More later as the week gets rolling...


Friday Apr 03, 2009

A long week, this might help...

World, I'd like to introduce you to Goliath and Doogie. This should add a smile or two on a Friday. Goliath is a boxer/pit bull mix, a rescue dog that we were going to "keep until we found him a good home". That was 5 years ago. Doogie is a 140 lb (63.5 kg to my non-US friends) pile of pure stupid, formed into the shape of a yellow labrador retriever. Impossible you say? Labs are smart? This one took two years of daily "gotta chase the cows next door" running into the electric fence to learn (1) exactly \*what\* an electric fence is, and (2) running into it is a painful thing. Enjoy.


When good marketing goes bad...

Yeah. Goes bad... Like cottage cheese sitting in the back corner of your refrigerator for about a year until the power goes off for a few days while you are on vacation in the middle of summer. That bad.

I was looking through my drawer this morning for an old t-shirt to wear while welding some damage on my tractor's mower deck. Yeah, I live way out in the boondocks with a large yard for the kids to play in, and my tractor broke last fall.

I grab a random shirt from the pile, throw it on and head downstairs. All of a sudden, the message on the shirt hits me. It is an old Sun Education (AKA Sun Learning Services) shirt that says ".com your career". In 2000, that message was very cool, along with the "we are the dot in .com" on the sleeve. Unfortunately, the meaning of .com'ing has changed a bit. Back in the day, it meant taking your business online, exposing yourself to this new Internet connected world, and making Google money.

Oops. With the bursting of the .com bubble, to "dot com" something tends to mean something different these days. "Dot comming" your career would likely mean blowing it up, concentrating on fleeting opportunities, or other negative emotional responses. Especially if you lost some money on those high tech stocks in the past 8 years or so.

Oh well, the shirt keeps my winter-pale body covered, and I don't really mind if I get some dirt and crud on this one.


Wednesday Feb 25, 2009

A Mile High, and Enjoying Mexico...

We are in Mexico City this week for account reviews, customer visits, and other fun activities to make customers happy and revenue flow. The teams here are much more "mature", as Mexico has been a strong country for Sun and Sun PS for many years. The feeling of "teamwork" here is amazing, and the people work well together within Sun, as well as across the partners and with the customers.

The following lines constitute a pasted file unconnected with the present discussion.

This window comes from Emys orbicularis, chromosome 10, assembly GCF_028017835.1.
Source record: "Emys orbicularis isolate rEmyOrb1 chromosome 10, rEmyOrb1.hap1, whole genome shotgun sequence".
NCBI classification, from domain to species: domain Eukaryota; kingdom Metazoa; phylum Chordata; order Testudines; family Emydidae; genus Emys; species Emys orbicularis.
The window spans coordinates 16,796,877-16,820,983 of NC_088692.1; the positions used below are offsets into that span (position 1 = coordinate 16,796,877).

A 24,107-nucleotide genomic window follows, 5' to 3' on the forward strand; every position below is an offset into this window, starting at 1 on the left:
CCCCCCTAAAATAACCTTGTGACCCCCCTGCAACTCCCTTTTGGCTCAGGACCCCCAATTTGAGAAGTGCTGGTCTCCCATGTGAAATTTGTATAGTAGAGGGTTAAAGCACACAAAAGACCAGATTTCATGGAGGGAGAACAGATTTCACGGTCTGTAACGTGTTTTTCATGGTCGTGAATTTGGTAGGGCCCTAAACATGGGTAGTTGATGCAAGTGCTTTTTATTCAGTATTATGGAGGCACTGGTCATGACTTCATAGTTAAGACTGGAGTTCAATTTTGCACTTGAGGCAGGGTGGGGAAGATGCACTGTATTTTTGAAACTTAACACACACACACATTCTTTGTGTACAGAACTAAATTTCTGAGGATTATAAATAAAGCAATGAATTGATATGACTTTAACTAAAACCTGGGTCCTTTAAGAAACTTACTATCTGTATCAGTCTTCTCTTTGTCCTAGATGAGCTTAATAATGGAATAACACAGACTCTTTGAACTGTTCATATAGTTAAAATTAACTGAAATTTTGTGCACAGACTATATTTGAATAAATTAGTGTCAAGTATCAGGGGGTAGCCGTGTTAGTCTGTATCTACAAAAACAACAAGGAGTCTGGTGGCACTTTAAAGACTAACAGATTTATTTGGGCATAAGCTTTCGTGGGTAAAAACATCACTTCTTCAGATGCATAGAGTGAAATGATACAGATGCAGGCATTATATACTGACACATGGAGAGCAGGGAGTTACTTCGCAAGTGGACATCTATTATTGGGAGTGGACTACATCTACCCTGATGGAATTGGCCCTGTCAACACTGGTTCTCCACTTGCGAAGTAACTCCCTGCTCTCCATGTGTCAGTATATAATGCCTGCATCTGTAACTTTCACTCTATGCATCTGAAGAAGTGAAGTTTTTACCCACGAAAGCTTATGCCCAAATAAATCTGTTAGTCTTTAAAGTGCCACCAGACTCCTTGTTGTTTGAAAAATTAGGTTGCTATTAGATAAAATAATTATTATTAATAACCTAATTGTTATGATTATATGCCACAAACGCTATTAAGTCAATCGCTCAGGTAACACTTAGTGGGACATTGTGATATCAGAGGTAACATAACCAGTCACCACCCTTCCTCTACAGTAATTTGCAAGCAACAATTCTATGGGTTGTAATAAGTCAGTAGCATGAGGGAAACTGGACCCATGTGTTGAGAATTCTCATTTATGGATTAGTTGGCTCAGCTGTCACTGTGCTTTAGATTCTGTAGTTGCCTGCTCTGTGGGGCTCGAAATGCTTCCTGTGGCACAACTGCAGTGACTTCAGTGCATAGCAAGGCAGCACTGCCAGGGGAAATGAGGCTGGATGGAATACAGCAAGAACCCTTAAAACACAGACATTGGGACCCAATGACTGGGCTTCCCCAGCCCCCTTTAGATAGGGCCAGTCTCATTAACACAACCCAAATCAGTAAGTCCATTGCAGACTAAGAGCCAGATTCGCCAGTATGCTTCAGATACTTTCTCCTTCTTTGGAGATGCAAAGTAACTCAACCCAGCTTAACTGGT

Enough of the work stuff though, Mexico City is alot of fun, even if the gringo doesn't habla very much espanol. I speak border spanglish and Dora spanish thanks to my children watching Dora the Explorer and Go Diego Go non-stop. Above the Dora vocabulary, I know enough working spanglish to order beer, find a bathroom, and get home in a taxi.

A local cantina that provided a tasty lunch and liquid refreshment Monday. I have never seen a smashed up, 20 year old pickup truck with Jaguar "starfish" wheels before.

The food and drink have been great, and the local teams are very happy to share their experiences, both good and bad. I am definitely looking forward to working with the teams here on some projects in the near future. Huge bonus if that work requires that I be here, in the 80 degree sunny weather rather than home in the freezing cold and snow.

Here is something you don't see every day. Strolling downstairs to find an exit after the upstairs entrances were locked for the day, I stumbled upon this little gem. The first picture (bad picture, I know) is fairly easy to recognize, an ATM. The second picture puts this in context. The ATM is in the middle of a cube-farm inside the sun office. Safety for those in need during off-hours, and very convenient any time.

Oh well, home (finally) on Friday. Can't wait to sleep in my own bed, eat dinner with my kids, and get back to a somewhat normal life for a few weeks.


Friday Feb 20, 2009

Sao Paulo, Rio, and beyond...

The Emerging Markets PS team spent the past week in Brazil. A whirlwind tour of the key accounts and key opportunities in Sao Paulo and Rio. One week is definitely not enough time to spend in Brazil when you are in the office 12 hrs a day and hopping flights within the country to get from office to office.

Sao Paulo is the biggest little city I have ever seen. For a city of ~18M people, it feels like you are in a small neighborhood most of the time. There are no real "skyscraper" districts that make you feel closed in (like in New York), and no frantic hustle and bustle like Beijing or Los Angeles. The people are friendly, the account teams are eager and lively, and the work is exciting. What a cool town.

We also spent about 23 hours in Rio. Yeah. Rio definitely can not be consumed in less than one day. The atmosphere of the local office was upbeat, and the opportunities were exciting with lots of momentum. The city is amazing. The scenery (mostly from a cab) is gorgeous, with the mountains and hills, the ocean and bay, and 1930's and 1940's Spanish/Portuguese architecture. The view from the hotel at 5:30 AM as we were heading back to the airport was breathtaking, with the early morning water traffic and beach in the foreground and the hills and cityscape in the background.

Off to Mexico City Sunday. They have alot to live up to if they want to compare favorably with my Brazil experience. Down side is that Carnivale starts this weekend, and I will miss most of it flying out Sunday. I'll upload some pics when I get a chance to shuffle them off of my Fuze.